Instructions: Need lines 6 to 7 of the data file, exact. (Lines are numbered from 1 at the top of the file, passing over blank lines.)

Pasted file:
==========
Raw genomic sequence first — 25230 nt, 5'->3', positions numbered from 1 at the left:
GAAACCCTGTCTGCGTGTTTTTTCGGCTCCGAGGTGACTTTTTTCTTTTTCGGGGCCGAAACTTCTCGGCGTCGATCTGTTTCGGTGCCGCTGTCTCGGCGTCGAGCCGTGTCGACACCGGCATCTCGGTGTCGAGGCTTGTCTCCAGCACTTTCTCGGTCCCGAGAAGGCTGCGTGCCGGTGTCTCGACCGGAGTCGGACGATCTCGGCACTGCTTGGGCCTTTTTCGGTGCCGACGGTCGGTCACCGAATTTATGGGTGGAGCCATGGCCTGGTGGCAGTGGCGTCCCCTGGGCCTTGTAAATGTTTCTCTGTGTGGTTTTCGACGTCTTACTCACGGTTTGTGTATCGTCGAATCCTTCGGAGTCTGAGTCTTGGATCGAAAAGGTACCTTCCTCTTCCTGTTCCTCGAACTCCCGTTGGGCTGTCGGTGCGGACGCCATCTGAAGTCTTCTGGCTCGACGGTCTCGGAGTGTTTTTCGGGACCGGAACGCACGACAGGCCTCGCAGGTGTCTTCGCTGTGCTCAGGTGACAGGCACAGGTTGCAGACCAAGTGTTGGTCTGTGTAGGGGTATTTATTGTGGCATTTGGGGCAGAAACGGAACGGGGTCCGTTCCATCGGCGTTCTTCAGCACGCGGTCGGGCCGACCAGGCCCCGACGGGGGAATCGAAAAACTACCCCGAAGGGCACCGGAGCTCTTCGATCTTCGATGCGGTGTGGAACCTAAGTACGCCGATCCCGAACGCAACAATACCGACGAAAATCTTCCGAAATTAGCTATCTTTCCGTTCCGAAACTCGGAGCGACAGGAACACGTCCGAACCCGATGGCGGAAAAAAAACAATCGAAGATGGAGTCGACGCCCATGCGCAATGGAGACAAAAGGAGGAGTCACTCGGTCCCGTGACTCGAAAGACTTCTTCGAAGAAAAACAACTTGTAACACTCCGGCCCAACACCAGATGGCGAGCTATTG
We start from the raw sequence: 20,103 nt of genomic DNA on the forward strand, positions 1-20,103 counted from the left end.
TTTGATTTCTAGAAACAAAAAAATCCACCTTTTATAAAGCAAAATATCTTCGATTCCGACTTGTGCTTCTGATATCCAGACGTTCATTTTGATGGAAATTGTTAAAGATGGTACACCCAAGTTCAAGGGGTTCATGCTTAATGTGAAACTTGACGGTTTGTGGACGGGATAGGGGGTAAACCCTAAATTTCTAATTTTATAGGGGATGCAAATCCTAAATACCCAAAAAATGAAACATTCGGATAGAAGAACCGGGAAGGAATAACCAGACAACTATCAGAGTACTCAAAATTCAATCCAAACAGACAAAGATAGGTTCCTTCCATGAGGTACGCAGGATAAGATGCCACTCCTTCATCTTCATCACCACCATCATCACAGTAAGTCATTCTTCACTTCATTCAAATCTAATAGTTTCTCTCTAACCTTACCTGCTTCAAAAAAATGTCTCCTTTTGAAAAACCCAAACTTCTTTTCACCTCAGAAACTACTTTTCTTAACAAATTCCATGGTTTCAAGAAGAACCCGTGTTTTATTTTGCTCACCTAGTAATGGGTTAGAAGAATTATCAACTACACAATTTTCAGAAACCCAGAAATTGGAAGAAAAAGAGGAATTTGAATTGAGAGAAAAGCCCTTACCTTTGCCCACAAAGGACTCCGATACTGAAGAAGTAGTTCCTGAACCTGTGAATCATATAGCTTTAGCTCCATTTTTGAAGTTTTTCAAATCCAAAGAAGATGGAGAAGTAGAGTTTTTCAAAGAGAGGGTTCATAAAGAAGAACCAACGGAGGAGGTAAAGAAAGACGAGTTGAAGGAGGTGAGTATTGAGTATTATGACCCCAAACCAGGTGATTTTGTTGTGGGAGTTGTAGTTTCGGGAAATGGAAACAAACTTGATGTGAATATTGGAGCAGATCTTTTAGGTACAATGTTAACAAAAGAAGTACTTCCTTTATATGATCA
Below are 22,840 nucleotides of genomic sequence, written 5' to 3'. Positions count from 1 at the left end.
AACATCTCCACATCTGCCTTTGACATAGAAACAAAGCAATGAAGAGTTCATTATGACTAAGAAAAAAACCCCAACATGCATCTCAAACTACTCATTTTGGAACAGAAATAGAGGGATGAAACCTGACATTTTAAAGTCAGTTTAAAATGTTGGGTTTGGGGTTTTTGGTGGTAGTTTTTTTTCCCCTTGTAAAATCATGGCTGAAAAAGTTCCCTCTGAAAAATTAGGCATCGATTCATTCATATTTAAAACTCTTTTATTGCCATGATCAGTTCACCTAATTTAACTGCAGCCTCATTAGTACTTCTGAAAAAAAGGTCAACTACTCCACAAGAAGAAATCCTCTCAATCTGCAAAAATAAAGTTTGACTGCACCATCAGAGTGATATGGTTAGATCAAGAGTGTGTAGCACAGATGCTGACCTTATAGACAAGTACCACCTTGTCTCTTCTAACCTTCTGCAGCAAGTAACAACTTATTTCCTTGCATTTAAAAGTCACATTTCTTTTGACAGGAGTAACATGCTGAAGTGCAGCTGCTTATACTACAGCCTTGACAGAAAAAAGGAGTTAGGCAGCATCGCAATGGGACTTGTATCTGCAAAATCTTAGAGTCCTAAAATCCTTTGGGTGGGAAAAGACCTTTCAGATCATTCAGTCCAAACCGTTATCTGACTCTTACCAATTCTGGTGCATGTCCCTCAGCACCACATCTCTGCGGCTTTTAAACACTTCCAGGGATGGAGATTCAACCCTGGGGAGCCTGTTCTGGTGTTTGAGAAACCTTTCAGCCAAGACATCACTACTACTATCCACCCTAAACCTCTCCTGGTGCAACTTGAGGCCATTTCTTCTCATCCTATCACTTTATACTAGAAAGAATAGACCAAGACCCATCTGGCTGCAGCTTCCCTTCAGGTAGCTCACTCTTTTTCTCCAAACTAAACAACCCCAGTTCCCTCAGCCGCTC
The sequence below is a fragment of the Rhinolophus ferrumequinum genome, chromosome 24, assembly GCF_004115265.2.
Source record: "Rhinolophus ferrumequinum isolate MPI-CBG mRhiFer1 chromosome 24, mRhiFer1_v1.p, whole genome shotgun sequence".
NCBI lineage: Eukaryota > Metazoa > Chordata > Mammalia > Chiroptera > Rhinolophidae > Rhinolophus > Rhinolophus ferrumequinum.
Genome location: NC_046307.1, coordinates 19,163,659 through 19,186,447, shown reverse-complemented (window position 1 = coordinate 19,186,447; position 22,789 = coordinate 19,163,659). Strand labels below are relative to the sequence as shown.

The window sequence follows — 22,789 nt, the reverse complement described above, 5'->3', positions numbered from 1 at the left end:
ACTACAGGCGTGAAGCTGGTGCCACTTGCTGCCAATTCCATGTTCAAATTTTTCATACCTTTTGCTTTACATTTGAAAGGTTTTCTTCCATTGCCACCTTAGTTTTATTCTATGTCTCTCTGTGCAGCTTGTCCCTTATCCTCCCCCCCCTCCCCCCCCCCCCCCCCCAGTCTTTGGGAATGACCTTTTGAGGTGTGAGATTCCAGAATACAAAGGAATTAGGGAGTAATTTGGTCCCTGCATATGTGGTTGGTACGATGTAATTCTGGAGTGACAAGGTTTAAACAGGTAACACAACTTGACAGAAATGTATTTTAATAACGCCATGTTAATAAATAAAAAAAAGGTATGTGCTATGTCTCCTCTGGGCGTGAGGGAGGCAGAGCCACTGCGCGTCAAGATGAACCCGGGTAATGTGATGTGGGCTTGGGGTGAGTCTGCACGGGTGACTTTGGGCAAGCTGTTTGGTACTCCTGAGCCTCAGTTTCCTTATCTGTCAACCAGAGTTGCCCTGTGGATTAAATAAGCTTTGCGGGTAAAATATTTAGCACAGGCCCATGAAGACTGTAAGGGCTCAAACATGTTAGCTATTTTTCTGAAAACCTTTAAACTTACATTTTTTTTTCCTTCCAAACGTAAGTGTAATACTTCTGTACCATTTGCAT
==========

AACATCTCCACATCTGCCTTTGACATAGAAACAAAGCAATGAAGAGTTCATTATGACTAAGAAAAAAACCCCAACATGCATCTCAAACTACTCATTTTGGAACAGAAATAGAGGGATGAAACCTGACATTTTAAAGTCAGTTTAAAATGTTGGGTTTGGGGTTTTTGGTGGTAGTTTTTTTTCCCCTTGTAAAATCATGGCTGAAAAAGTTCCCTCTGAAAAATTAGGCATCGATTCATTCATATTTAAAACTCTTTTATTGCCATGATCAGTTCACCTAATTTAACTGCAGCCTCATTAGTACTTCTGAAAAAAAGGTCAACTACTCCACAAGAAGAAATCCTCTCAATCTGCAAAAATAAAGTTTGACTGCACCATCAGAGTGATATGGTTAGATCAAGAGTGTGTAGCACAGATGCTGACCTTATAGACAAGTACCACCTTGTCTCTTCTAACCTTCTGCAGCAAGTAACAACTTATTTCCTTGCATTTAAAAGTCACATTTCTTTTGACAGGAGTAACATGCTGAAGTGCAGCTGCTTATACTACAGCCTTGACAGAAAAAAGGAGTTAGGCAGCATCGCAATGGGACTTGTATCTGCAAAATCTTAGAGTCCTAAAATCCTTTGGGTGGGAAAAGACCTTTCAGATCATTCAGTCCAAACCGTTATCTGACTCTTACCAATTCTGGTGCATGTCCCTCAGCACCACATCTCTGCGGCTTTTAAACACTTCCAGGGATGGAGATTCAACCCTGGGGAGCCTGTTCTGGTGTTTGAGAAACCTTTCAGCCAAGACATCACTACTACTATCCACCCTAAACCTCTCCTGGTGCAACTTGAGGCCATTTCTTCTCATCCTATCACTTTATACTAGAAAGAATAGACCAAGACCCATCTGGCTGCAGCTTCCCTTCAGGTAGCTCACTCTTTTTCTCCAAACTAAACAACCCCAGTTCCCTCAGCCGCTC
The sequence below is a fragment of the Rhinolophus ferrumequinum genome, chromosome 24, assembly GCF_004115265.2.